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Marriage in a Prison Visiting Room

May 26, 2014



Dequi Kioni-Sadiki, who married former Black Panther Sekou Odinga over the phone and in a prison visiting room, talks to Truthout about love, bus rides and the conditions that prisoners—and their loved ones—have to negotiate.


On New Year’s Day, Lynne Stewart, the radical defense attorney sentenced to 10 years in prison, was flown from a federal prison in Texas, where she would have died alone of cancer, to her family, friends and competent health care in New York City. Lynne’s husband, Ralph Poynter, had worked for years with thousands of supporters for Lynne’s “compassionate release.”


Watching Democracy Now’s video coverage of Lynne’s New York arrival, I caught a glimpse of my friend Dequi Kioni-Sadiki in the crowd waiting for Lynne. Dequi is a schoolteacher and grandmother in her early 50s who is married to a former Black Panther serving time upstate. There, at La Guardia airport, was Dequi. And she was sobbing.


Dequi met her husband, Sekou Odinga, a few years ago, in the course of her activist work, visiting prisoners in New York State. Dequi and Sekou fell in love and were married almost three years ago.


You think something is wrong with Dequi for getting involved with a prisoner? Then please think the same of me. Twenty-five years ago, I went to the DC Jail to interview a political prisoner named Laura Whitehorn—and we fell in love. Like Sekou, Laura was facing decades in prison; like Sekou, she was not charged with killing anyone. But Laura and I were lucky; after 14 years, she was released. Sekou will not come up for parole until 2033. So I knew why Dequi was crying. And why we need to listen to her.


Susie Day for Truthout: How did you feel, on your way to the airport to see Lynne Stewart?


Dequi Kioni-Sadiki: Absolute joy. I thought, “Yes, she does not have to die behind those walls!” It wasn’t until I got there and was waiting for Lynne to leave the plane that a wave of new emotion came over me. I thought about how many other people are not being released. So it was joy mixed with bittersweet.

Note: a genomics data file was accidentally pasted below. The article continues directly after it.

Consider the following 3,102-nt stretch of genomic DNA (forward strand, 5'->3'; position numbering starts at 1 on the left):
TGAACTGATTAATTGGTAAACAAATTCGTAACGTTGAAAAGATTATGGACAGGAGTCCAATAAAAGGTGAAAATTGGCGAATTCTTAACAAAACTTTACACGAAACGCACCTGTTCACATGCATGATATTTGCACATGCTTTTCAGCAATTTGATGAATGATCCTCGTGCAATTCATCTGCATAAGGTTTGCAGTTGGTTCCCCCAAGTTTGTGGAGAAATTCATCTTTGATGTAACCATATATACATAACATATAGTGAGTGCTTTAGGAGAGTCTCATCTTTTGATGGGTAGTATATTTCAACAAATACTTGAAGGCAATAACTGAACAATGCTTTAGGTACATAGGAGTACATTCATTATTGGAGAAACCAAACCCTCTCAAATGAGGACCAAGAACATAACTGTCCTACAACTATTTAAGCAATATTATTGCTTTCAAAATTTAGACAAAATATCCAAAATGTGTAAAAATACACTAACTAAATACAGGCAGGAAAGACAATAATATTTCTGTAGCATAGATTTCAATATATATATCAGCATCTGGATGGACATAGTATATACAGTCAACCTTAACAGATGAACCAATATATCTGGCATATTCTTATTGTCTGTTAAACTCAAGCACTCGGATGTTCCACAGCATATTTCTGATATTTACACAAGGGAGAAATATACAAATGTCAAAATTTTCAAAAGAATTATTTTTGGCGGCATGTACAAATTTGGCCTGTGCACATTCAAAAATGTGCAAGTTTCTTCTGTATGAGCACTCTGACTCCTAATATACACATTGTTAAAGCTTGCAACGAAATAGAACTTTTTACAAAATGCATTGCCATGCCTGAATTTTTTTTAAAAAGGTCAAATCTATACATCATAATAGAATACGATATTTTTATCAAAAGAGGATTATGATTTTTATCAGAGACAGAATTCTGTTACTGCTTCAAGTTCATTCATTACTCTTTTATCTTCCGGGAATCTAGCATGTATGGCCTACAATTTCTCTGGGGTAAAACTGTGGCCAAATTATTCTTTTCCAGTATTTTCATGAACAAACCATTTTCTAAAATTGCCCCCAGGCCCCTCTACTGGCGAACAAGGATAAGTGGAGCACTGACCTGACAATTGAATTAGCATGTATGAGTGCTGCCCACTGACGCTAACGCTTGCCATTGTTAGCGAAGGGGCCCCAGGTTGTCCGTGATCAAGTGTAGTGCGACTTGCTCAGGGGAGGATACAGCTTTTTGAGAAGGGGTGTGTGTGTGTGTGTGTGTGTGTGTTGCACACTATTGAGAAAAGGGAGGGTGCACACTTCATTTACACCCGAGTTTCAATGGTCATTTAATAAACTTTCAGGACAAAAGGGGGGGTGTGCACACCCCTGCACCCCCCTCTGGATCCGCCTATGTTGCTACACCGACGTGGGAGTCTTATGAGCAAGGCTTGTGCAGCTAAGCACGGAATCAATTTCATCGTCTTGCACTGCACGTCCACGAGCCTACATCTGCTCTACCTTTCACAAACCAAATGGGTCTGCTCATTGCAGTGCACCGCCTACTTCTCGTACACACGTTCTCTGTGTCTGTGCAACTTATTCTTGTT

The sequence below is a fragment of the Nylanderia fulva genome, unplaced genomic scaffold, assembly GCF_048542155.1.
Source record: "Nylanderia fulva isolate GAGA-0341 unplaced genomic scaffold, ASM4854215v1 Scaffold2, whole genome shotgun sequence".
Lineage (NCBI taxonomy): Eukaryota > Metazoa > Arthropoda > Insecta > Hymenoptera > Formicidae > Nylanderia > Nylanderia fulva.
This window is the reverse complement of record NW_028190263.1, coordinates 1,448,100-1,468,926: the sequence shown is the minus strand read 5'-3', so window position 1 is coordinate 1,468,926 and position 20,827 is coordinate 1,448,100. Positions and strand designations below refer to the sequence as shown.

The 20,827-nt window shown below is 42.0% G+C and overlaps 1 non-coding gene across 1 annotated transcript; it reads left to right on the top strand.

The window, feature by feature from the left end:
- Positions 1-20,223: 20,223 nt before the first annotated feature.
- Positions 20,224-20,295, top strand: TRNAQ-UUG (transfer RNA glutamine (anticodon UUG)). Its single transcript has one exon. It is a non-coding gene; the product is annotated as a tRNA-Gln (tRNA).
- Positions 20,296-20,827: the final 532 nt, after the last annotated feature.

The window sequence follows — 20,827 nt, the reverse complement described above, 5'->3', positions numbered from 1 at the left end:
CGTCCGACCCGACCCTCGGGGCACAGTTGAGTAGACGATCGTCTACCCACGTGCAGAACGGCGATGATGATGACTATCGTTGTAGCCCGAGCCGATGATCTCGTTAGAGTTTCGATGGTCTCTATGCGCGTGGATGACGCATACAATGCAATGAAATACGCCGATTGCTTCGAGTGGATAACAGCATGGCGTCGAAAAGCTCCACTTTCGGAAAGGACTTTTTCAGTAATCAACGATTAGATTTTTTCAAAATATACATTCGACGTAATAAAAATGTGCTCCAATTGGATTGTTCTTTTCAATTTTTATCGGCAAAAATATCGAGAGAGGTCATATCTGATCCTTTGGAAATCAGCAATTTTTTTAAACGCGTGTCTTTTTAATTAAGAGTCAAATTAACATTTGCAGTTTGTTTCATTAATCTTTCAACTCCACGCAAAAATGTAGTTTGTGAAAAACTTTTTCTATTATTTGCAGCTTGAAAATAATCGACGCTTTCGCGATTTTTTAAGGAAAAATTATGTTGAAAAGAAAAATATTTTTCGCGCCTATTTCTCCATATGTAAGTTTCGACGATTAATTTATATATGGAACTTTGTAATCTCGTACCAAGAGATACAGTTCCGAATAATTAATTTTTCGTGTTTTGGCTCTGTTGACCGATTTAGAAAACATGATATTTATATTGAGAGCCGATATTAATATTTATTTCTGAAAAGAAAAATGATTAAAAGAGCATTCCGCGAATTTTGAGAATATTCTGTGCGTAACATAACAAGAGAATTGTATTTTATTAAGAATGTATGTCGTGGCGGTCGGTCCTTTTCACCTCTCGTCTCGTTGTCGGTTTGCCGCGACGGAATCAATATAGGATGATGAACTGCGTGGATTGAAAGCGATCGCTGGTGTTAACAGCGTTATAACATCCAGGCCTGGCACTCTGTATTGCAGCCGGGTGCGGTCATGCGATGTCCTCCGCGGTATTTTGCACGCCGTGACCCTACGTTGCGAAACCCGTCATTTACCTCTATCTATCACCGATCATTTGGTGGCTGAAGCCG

Why bittersweet?


Because it made me think, of course, about Sekou and his 32 years in a prison cage. I wanted—not at the expense of anyone else—but I so wished that that could be him, that could be us, celebrating his return to family and community and loved ones. Him walking through those prison gates.


How did you and Sekou meet? When did you realize you had feelings for one another?


When I came to New York in the early ’90s, I met the Black Panther Collective, folks who were original members of the Black Panther Party, who were still activists. In addition to studying and doing community work, one of their things was visiting political prisoners.


I didn’t meet Sekou until shortly after he maxed out his federal time in 2009 and was transferred to New York prison. I went to visit him like I would any other political prisoner. I remember sitting there talking to Sekou the first time, and thinking there was something very special, unique, human, humane, gentle, easy, funny, sweet, thoughtful and caring in our conversation.


I’ve always kept prison visits strictly about the political work. I’ve been careful about what I say and my manners, and I try never to give anyone on the inside a wrong impression. But I started getting phone calls from Sekou, and I began looking forward to them. We would be in the middle of a conversation—you get that half-an-hour cut-off message – and I’d be, “Oh, we can’t go now. Call me back.” We just started enjoying each other’s company and writing letters and talking more and more.


I was the first to say something. I told him that I was writing him a letter, different than any letter he’d gotten from me. So I wrote him about this evolution of my love for him.


He was really relieved. He said he’d felt that way too from the first time he saw me, but he wasn’t going to say anything. He told me, “I was giving you hints, but you weren’t picking up,” and I said, “Well, I’m a little slow.”


Once he realized it was OK to express how he felt, it just grew. Finally, he asked to marry me. He said I didn’t have to say yes right then, but that he would continue to ask me.


What was your wedding like? You had more than one, right?


New York State prisoners have to get permission to marry someone. That took awhile. I got a letter from Sekou’s facility saying, based on his high-profile status, there were investigations and that a decision would be forthcoming.